Author + information
- Received February 1, 1999
- Revision received July 22, 1999
- Accepted September 13, 1999
- Published online January 1, 2000.
- Duk-Hyun Kang, MDa,
- Seong-Wook Park, MD, FACCa,
- Jae-Kwan Song, MDa,
- Hyun-Sook Kim, MDa,
- Myeong-Ki Hong, MDa,
- Jae-Joong Kim, MDa and
- Seung-Jung Park, MD, FACCa,* ()
- ↵*Reprint requests and correspondence: Dr. Seung-Jung Park, Department of Internal Medicine, University of Ulsan, Division of Cardiology, Asan Medical Center, Songpa-ku Poongnap-Dong 388-1, Seoul 138-736, Korea
The purpose of the present study was to compare the long-term clinical and echocardiographic results of the Inoue and the double-balloon techniques.
The large randomized trial comparing the extent of commissurotomy and the long-term results between the double-balloon and Inoue balloon techniques has not been reported.
We conducted a prospective, randomized trial comparing two procedures in 302 consecutive patients who underwent percutaneous mitral valvuloplasty (PMV) using Inoue (n = 152; group I) or double-balloon technique (n = 150, group D) between 1989 and 1995. The sample size was planned to provide the study with approximately 80% power for the detection of a 10% difference between the two groups.
There were no significant differences in baseline characteristics between the two groups. Immediately after PMV, mitral valve area (MVA) increased from 0.9 ± 0.2 to 1.8 ± 0.3 cm2in group I and from 0.9 ± 0.2 to 1.9 ± 0.3 cm2in group D. No significant differences existed between the two groups in terms of development of commissural splitting, commissural mitral regurgitation (CMR), moderate to severe mitral regurgitation (MR) and MVA after PMV. The successful immediate results (MVA ≥1.5 cm2and MR ≤2) were achieved in 127 (84%) patients of group I and 122 (81%) patients of group D (p = NS). Annual clinical and echocardiographic evaluation was completed for 290 (96%) patients with mean follow-up of 51 ± 27 months. Adverse events occurred in 19 (13%) patients of group I (3 deaths, 7 mitral valve replacements, 5 repeat PMV, 2 NYHA class ≥3, 2 technical failures) and 16 (11%) patients of group D (2 deaths, 10 mitral valve replacements, 3 repeat PMV, 1 NYHA class ≥3). Estimated actuarial seven-year event-free survival was 75 ± 7% in group I and 82 ± 6% in group D (p = NS). Estimated actuarial seven-year restenosis-free survival was 67 ± 7% in group I and 76 ± 6% in group D (p = NS). On multivariate analysis, unsuccessful immediate result (p < 0.001) and absence of CMR (p < 0.01) were independently related with events. Absence of CMR and smaller mitral valve area after PMV were independently related with restenosis (p < 0.001).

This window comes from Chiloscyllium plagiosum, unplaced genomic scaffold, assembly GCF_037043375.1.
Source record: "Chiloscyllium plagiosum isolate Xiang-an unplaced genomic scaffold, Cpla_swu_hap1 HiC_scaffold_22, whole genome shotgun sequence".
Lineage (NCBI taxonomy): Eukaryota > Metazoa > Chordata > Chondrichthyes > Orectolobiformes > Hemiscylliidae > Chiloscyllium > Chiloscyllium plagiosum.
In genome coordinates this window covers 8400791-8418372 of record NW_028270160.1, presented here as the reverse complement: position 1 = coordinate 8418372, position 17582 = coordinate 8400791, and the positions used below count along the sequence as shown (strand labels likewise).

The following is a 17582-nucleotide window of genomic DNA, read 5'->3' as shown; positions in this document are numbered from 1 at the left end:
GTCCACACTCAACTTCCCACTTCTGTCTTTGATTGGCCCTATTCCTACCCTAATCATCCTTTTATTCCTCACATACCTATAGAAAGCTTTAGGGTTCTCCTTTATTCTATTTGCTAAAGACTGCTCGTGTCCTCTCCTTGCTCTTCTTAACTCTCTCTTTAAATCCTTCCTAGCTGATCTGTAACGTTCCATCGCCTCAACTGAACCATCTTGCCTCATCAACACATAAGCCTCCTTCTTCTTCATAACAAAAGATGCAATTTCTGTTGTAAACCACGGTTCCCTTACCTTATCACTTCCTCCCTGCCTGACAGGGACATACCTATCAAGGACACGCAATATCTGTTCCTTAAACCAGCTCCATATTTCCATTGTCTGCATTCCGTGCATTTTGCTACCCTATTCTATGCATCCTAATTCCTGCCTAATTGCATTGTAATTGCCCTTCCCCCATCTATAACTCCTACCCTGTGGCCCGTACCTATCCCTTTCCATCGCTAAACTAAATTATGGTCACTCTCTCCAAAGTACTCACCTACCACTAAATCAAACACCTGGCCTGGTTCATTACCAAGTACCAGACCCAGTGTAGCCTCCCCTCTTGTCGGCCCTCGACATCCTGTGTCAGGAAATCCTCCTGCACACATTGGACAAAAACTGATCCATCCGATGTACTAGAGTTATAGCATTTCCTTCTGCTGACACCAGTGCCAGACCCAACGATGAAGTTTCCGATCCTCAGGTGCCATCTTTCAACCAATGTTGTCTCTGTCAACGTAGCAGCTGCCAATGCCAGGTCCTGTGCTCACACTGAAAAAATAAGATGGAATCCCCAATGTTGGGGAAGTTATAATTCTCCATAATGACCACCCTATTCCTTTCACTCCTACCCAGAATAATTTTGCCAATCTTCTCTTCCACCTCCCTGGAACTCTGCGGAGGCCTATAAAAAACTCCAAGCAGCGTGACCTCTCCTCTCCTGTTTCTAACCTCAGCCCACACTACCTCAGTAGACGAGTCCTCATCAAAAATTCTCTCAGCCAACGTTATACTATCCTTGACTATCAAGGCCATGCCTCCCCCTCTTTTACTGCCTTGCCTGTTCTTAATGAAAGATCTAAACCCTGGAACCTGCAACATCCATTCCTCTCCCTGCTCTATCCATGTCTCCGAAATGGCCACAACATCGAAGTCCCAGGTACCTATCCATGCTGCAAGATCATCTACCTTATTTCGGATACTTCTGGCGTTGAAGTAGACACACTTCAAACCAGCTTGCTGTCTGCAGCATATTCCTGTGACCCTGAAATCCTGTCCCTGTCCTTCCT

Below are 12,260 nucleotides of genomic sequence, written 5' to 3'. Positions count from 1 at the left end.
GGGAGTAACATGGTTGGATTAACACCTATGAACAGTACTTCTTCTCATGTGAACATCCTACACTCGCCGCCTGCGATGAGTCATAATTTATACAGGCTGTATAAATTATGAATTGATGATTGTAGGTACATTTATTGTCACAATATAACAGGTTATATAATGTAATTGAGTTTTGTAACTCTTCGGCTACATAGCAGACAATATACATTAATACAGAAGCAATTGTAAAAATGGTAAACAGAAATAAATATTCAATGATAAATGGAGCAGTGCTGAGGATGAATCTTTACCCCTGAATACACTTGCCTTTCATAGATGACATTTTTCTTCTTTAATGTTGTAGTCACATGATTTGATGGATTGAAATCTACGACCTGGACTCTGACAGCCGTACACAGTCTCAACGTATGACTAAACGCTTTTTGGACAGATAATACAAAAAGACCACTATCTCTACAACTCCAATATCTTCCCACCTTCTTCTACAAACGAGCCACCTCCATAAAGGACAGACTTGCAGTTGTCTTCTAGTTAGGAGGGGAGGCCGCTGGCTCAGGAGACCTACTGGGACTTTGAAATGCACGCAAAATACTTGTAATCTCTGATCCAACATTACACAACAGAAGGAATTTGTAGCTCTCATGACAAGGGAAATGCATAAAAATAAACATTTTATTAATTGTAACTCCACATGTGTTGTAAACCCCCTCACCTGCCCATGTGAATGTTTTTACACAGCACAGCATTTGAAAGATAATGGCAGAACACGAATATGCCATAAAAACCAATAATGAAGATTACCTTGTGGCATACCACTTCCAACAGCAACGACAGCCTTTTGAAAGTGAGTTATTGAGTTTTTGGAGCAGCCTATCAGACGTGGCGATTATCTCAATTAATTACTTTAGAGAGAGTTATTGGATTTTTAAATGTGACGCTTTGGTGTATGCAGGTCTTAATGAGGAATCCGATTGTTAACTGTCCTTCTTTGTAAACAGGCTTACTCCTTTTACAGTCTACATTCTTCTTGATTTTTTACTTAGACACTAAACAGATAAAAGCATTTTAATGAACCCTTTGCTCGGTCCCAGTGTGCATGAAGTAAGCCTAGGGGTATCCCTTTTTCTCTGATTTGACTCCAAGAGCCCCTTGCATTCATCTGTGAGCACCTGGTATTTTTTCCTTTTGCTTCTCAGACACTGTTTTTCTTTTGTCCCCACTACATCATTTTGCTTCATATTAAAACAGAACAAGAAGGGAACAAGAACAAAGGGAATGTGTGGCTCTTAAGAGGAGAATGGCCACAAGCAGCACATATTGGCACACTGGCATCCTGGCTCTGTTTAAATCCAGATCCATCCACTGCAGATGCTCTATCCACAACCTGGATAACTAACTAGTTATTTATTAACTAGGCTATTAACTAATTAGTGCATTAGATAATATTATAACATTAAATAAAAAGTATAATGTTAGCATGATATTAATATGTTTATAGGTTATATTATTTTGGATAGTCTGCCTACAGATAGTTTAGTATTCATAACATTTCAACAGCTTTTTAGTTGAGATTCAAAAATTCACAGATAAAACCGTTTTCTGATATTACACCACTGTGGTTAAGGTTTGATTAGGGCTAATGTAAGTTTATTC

The Inoue and double-balloon techniques were equally effective in commissurotomy and produced similar, excellent long-term results. The achievement of complete commissurotomy with development of CMR or larger post-PMV mitral valve area is important to optimize the long-term results of PMV.
- Received February 1, 1999.
- Revision received July 22, 1999.
- Accepted September 13, 1999.
- American College of Cardiology